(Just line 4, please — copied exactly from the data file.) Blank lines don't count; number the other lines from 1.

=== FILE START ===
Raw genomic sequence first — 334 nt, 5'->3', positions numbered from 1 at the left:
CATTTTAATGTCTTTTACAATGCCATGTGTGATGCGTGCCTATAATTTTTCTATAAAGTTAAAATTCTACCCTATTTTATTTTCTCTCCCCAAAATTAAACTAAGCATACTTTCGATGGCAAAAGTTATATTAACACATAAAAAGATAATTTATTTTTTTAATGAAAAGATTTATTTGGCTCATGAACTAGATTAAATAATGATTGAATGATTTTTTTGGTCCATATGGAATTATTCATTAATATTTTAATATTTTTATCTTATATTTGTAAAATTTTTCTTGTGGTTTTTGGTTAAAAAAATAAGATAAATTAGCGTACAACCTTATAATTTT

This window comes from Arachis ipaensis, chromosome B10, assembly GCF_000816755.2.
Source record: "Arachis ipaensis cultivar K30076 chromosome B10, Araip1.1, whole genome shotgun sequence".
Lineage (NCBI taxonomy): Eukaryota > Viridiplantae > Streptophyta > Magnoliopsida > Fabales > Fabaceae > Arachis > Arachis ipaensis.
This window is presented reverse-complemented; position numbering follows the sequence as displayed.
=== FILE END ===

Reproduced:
Source record: "Arachis ipaensis cultivar K30076 chromosome B10, Araip1.1, whole genome shotgun sequence".